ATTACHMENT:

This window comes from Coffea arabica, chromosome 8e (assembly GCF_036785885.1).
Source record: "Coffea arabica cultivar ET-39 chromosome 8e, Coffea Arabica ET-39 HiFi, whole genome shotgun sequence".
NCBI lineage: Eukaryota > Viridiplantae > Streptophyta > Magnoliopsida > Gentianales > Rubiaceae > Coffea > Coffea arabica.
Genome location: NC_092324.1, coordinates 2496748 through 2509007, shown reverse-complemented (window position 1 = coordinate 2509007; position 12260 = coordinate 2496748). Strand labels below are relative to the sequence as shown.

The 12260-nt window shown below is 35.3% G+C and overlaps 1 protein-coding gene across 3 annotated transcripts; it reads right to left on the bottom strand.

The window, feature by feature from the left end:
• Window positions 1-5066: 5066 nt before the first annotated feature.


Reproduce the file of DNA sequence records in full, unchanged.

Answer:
This window comes from Coffea arabica, chromosome 8e (assembly GCF_036785885.1).
Source record: "Coffea arabica cultivar ET-39 chromosome 8e, Coffea Arabica ET-39 HiFi, whole genome shotgun sequence".
NCBI lineage: Eukaryota > Viridiplantae > Streptophyta > Magnoliopsida > Gentianales > Rubiaceae > Coffea > Coffea arabica.
Genome location: NC_092324.1, coordinates 2496748 through 2509007, shown reverse-complemented (window position 1 = coordinate 2509007; position 12260 = coordinate 2496748). Strand labels below are relative to the sequence as shown.

The 12260-nt window shown below is 35.3% G+C and overlaps 1 protein-coding gene across 3 annotated transcripts; it reads right to left on the bottom strand.

The window, feature by feature from the left end:
• Window positions 1-5066: 5066 nt before the first annotated feature.